Zero Motorcycles will start a "Discover the Experience Tour" in order to popularize their 2010 product lineup – which is actually made of four electric models – and the $1,500 rebate applicable for their two bikes with the most chances to sell. Read the full press release after the jump.
Zero Motorcycles has come a short way from idea to the world’s main electric motorcycle manufacturer and their 2010 product lineup already counts four models suiting four different riding tastes: the Zero S, which is your daily electric commuting bike, the Zero DS, pretty much an S model with off-road abilities, the Zero MX, what you would call an electric dirt bike and, finally, the Zero X, the plug-in trail bike. Sounds cool already? Click past the break for the official press release and launch video.
Remember the Yamaha monocycle concept and the Rollersphere ? This is kind of the same thing only that the rider isn’t protected by the elements like in the previously mentioned cases. What makes the Hornet, as it is called, special is the fact that it is the closest concept to a one-wheel superbike and this turned it into winner of the VACC competition.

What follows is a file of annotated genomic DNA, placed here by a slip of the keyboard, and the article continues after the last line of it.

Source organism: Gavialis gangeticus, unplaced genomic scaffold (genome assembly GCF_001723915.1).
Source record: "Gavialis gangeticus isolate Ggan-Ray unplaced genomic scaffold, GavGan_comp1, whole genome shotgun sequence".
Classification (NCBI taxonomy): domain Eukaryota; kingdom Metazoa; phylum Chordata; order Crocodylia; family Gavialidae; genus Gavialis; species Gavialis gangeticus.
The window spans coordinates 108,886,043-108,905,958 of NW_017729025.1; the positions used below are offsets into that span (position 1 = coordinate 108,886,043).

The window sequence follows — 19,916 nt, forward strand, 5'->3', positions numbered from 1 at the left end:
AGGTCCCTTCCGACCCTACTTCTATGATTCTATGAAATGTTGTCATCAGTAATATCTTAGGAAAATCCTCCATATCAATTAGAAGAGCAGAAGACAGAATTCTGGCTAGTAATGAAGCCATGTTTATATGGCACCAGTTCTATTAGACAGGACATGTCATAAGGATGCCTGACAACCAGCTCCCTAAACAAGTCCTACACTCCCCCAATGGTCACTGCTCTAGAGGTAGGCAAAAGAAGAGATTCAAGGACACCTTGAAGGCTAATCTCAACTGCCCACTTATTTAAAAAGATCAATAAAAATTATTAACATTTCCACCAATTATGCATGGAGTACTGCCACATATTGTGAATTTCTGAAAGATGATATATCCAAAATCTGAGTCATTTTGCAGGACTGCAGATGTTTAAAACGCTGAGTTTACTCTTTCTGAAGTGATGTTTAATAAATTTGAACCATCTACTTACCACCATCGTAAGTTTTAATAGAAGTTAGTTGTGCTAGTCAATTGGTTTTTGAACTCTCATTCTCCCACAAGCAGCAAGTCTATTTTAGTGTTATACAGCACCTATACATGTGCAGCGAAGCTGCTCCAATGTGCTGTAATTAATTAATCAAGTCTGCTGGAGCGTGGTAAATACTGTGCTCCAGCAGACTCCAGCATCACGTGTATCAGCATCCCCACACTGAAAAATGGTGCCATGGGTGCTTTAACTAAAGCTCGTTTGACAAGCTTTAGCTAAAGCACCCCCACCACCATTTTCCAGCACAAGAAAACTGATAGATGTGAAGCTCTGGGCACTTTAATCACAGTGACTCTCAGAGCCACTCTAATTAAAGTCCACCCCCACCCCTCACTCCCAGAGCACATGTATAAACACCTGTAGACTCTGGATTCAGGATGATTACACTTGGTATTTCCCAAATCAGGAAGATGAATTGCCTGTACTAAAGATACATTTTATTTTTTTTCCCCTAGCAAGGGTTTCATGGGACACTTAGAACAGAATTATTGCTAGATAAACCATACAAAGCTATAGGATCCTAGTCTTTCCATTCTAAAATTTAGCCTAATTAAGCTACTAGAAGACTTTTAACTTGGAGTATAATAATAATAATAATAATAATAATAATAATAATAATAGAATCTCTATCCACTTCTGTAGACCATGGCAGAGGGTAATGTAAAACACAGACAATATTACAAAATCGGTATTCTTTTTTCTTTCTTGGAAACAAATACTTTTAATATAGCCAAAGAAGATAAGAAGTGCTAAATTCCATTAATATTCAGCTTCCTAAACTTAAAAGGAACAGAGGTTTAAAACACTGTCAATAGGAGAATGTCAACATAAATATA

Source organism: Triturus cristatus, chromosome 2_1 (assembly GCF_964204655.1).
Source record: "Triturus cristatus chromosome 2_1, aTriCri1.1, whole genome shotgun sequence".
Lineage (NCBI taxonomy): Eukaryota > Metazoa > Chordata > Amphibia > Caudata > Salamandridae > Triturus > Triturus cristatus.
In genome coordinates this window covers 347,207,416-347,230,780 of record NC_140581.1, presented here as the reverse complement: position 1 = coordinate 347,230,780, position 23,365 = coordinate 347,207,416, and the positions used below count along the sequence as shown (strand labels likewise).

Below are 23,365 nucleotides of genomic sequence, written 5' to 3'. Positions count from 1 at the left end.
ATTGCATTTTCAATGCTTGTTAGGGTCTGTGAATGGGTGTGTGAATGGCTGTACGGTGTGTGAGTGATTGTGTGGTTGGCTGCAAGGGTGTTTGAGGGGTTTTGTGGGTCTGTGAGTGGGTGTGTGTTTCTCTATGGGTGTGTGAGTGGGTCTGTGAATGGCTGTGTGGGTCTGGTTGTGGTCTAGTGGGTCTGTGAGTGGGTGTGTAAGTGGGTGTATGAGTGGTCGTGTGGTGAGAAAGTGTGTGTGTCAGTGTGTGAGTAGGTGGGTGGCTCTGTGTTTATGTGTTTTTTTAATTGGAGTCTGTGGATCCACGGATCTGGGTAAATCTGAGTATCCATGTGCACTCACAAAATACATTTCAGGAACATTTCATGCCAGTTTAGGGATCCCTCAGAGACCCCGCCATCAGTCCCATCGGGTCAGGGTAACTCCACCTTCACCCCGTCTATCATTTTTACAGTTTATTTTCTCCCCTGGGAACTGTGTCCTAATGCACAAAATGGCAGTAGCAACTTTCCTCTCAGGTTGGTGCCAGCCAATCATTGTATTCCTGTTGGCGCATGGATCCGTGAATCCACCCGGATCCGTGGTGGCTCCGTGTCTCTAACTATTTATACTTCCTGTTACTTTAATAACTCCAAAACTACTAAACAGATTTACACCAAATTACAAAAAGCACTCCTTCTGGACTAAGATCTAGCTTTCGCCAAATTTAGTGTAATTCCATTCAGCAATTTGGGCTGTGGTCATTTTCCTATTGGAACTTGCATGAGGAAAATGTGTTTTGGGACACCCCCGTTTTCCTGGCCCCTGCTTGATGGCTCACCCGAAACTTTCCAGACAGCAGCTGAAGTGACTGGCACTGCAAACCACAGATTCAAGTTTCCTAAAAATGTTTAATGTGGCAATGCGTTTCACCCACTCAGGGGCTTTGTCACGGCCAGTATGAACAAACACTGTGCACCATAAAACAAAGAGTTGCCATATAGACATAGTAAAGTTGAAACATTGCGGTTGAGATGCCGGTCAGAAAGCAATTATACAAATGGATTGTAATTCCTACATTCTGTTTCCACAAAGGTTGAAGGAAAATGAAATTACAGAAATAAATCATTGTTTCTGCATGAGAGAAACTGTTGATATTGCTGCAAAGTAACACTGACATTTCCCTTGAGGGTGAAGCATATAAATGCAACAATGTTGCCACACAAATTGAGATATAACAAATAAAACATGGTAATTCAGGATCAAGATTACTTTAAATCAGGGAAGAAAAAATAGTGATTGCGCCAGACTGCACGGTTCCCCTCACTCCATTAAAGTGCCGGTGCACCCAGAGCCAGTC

Designed by Liam Ferguson, the Hornet single-wheeled concept superbike is powered by two in-wheel hydrogen fuel-cell six-phase Neodymium-Iron (Nd-Fe) electric motors developing a claimed 74 hp. Also considering its 388 lbs weight and that of the rider’s, the listed top speed is of 146 mph.
But this concept has its fair share of ingenuity too. For instance, it balances gyroscopically when parked thanks to two side-by-side small wheels and tilts forward to run on the central wheel when accelerated. Also, the bike features a series of computers that examine data such as attitude and rider input in order to always offer stability regardless of rider weight and vehicle momentum.
Although the basic working principle is like that of the Segway, we have to admit this is a much better scenario imagined as the single wheel (which is actually made out of two parallel wheels) allows for extreme slow speed maneuverability. Ok, so why would you list an unrealistic top speed in this case?